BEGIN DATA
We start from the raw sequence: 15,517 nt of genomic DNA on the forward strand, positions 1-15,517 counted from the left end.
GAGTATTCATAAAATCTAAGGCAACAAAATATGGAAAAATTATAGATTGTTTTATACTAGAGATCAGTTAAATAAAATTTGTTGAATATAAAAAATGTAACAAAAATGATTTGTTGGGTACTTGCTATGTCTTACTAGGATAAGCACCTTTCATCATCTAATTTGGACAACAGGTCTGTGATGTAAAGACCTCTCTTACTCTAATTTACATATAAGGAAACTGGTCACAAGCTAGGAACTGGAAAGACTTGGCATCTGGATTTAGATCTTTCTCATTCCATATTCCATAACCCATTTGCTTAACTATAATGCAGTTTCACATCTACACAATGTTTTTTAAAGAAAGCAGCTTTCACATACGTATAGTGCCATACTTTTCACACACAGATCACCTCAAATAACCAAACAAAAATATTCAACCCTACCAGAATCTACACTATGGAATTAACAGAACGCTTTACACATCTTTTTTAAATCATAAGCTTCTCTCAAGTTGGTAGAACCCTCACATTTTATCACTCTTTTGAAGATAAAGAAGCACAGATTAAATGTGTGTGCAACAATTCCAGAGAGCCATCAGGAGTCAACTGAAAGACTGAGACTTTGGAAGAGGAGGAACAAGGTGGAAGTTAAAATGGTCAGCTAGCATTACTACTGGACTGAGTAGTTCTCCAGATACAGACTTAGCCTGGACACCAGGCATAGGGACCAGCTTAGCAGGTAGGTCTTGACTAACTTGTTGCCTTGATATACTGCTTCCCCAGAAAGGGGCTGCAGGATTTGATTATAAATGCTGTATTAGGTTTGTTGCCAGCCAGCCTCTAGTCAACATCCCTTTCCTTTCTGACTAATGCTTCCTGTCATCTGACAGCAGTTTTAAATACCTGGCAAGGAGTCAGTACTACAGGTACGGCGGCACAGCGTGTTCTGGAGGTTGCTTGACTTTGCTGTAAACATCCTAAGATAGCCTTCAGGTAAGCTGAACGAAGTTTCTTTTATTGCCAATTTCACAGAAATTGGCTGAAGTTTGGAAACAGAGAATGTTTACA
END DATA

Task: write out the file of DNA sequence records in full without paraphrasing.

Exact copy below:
We start from the raw sequence: 15,517 nt of genomic DNA on the forward strand, positions 1-15,517 counted from the left end.
GAGTATTCATAAAATCTAAGGCAACAAAATATGGAAAAATTATAGATTGTTTTATACTAGAGATCAGTTAAATAAAATTTGTTGAATATAAAAAATGTAACAAAAATGATTTGTTGGGTACTTGCTATGTCTTACTAGGATAAGCACCTTTCATCATCTAATTTGGACAACAGGTCTGTGATGTAAAGACCTCTCTTACTCTAATTTACATATAAGGAAACTGGTCACAAGCTAGGAACTGGAAAGACTTGGCATCTGGATTTAGATCTTTCTCATTCCATATTCCATAACCCATTTGCTTAACTATAATGCAGTTTCACATCTACACAATGTTTTTTAAAGAAAGCAGCTTTCACATACGTATAGTGCCATACTTTTCACACACAGATCACCTCAAATAACCAAACAAAAATATTCAACCCTACCAGAATCTACACTATGGAATTAACAGAACGCTTTACACATCTTTTTTAAATCATAAGCTTCTCTCAAGTTGGTAGAACCCTCACATTTTATCACTCTTTTGAAGATAAAGAAGCACAGATTAAATGTGTGTGCAACAATTCCAGAGAGCCATCAGGAGTCAACTGAAAGACTGAGACTTTGGAAGAGGAGGAACAAGGTGGAAGTTAAAATGGTCAGCTAGCATTACTACTGGACTGAGTAGTTCTCCAGATACAGACTTAGCCTGGACACCAGGCATAGGGACCAGCTTAGCAGGTAGGTCTTGACTAACTTGTTGCCTTGATATACTGCTTCCCCAGAAAGGGGCTGCAGGATTTGATTATAAATGCTGTATTAGGTTTGTTGCCAGCCAGCCTCTAGTCAACATCCCTTTCCTTTCTGACTAATGCTTCCTGTCATCTGACAGCAGTTTTAAATACCTGGCAAGGAGTCAGTACTACAGGTACGGCGGCACAGCGTGTTCTGGAGGTTGCTTGACTTTGCTGTAAACATCCTAAGATAGCCTTCAGGTAAGCTGAACGAAGTTTCTTTTATTGCCAATTTCACAGAAATTGGCTGAAGTTTGGAAACAGAGAATGTTTACA